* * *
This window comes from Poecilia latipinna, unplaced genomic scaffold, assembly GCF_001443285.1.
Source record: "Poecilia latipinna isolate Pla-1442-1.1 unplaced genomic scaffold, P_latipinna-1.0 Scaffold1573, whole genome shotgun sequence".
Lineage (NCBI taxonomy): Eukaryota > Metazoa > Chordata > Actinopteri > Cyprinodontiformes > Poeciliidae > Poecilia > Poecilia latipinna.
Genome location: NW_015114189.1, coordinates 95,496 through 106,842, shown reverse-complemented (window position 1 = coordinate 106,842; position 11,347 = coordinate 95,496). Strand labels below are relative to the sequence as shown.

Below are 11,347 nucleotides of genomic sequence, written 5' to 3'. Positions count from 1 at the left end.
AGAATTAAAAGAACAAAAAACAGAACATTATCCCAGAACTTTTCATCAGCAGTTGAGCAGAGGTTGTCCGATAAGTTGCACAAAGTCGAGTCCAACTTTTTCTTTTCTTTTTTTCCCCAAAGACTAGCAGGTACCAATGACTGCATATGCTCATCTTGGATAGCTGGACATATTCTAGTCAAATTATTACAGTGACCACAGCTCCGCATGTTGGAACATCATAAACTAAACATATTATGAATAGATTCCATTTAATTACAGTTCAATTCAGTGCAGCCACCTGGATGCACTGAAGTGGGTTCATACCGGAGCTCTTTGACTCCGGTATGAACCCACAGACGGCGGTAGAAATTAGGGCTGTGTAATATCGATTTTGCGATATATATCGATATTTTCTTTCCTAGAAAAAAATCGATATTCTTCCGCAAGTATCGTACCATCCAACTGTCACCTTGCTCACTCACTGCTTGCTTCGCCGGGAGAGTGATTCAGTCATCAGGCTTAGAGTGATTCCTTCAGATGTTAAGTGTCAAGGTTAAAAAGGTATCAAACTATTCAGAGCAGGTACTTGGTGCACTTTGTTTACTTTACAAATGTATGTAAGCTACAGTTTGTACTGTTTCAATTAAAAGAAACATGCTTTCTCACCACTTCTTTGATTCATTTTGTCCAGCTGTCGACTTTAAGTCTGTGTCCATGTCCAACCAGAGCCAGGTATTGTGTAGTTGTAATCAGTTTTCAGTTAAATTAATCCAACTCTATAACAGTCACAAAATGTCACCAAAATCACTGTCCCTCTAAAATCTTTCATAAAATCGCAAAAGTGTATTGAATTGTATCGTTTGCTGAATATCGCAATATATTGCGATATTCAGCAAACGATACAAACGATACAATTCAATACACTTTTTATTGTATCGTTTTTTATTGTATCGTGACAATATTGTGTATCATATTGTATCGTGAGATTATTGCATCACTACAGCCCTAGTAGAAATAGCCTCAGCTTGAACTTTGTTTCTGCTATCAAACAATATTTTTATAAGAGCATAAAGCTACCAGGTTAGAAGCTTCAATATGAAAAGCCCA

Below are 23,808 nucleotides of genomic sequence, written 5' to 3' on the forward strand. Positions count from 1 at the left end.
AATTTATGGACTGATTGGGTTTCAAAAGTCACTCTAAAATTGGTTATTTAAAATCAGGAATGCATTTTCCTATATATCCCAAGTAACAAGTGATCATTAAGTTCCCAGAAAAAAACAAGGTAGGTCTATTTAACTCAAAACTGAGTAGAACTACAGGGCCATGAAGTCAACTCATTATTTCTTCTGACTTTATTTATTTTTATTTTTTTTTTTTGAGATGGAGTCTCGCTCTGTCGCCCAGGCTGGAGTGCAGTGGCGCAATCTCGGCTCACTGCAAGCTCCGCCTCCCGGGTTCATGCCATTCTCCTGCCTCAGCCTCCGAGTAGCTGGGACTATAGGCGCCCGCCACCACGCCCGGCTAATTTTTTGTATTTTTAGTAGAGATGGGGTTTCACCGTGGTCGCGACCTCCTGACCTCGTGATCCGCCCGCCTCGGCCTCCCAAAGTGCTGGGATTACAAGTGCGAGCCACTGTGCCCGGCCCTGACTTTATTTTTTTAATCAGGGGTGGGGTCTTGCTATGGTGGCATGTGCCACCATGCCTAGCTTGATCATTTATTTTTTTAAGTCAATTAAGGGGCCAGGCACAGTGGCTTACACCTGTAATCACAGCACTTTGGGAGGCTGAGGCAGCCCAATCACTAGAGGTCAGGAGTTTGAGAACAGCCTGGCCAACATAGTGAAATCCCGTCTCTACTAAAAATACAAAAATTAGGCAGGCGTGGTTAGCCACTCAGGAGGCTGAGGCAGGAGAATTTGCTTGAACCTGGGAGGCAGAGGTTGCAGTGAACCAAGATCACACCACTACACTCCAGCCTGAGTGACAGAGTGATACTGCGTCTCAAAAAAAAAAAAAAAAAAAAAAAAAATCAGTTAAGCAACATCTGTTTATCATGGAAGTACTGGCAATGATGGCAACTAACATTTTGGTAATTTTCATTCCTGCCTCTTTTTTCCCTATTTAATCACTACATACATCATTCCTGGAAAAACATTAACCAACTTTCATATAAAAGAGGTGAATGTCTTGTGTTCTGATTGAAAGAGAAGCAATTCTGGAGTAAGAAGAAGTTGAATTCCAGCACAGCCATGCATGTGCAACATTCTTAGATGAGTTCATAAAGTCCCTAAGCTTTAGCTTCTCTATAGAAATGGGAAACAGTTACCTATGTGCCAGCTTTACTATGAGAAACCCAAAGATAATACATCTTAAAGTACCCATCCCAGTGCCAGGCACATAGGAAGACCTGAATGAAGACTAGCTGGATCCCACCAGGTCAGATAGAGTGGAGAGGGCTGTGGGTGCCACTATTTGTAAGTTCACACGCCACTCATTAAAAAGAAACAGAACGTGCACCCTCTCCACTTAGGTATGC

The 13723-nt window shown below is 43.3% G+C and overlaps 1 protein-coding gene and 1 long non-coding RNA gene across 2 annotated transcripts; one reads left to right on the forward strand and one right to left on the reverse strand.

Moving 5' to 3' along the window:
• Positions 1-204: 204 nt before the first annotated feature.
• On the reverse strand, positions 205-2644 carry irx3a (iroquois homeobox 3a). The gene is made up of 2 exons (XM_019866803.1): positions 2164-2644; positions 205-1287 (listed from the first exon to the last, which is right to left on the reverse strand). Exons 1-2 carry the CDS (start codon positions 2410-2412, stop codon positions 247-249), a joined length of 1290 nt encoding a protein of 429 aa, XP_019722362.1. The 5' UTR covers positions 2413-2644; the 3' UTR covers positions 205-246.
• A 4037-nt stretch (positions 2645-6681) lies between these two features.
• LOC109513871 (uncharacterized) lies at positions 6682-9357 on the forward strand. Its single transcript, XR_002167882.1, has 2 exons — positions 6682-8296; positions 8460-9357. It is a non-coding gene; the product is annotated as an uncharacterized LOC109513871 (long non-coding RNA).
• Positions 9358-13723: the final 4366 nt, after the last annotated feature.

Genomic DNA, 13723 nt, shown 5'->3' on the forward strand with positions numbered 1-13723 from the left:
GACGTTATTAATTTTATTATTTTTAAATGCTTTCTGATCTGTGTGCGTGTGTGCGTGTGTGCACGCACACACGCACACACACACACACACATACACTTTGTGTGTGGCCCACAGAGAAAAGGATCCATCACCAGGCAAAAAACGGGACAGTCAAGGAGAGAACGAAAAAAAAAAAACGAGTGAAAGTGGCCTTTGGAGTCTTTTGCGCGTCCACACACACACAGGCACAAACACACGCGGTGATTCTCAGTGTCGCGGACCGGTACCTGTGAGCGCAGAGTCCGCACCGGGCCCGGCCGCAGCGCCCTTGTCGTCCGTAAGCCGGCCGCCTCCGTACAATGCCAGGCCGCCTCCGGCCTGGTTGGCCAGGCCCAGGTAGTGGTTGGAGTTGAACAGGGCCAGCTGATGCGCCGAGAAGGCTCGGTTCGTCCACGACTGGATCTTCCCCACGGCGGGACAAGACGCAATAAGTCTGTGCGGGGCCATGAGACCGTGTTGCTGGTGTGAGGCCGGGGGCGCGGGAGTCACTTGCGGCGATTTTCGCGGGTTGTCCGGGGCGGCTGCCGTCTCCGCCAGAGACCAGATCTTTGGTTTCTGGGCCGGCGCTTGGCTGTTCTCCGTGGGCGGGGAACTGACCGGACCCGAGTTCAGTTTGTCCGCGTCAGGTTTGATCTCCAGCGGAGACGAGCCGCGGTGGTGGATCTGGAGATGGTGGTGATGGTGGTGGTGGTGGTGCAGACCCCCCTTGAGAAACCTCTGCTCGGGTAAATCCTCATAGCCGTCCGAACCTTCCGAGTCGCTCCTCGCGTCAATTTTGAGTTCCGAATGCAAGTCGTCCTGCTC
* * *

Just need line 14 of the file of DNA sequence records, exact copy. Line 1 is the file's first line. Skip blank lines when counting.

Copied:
• LOC109513871 (uncharacterized) lies at positions 6682-9357 on the forward strand. Its single transcript, XR_002167882.1, has 2 exons — positions 6682-8296; positions 8460-9357. It is a non-coding gene; the product is annotated as an uncharacterized LOC109513871 (long non-coding RNA).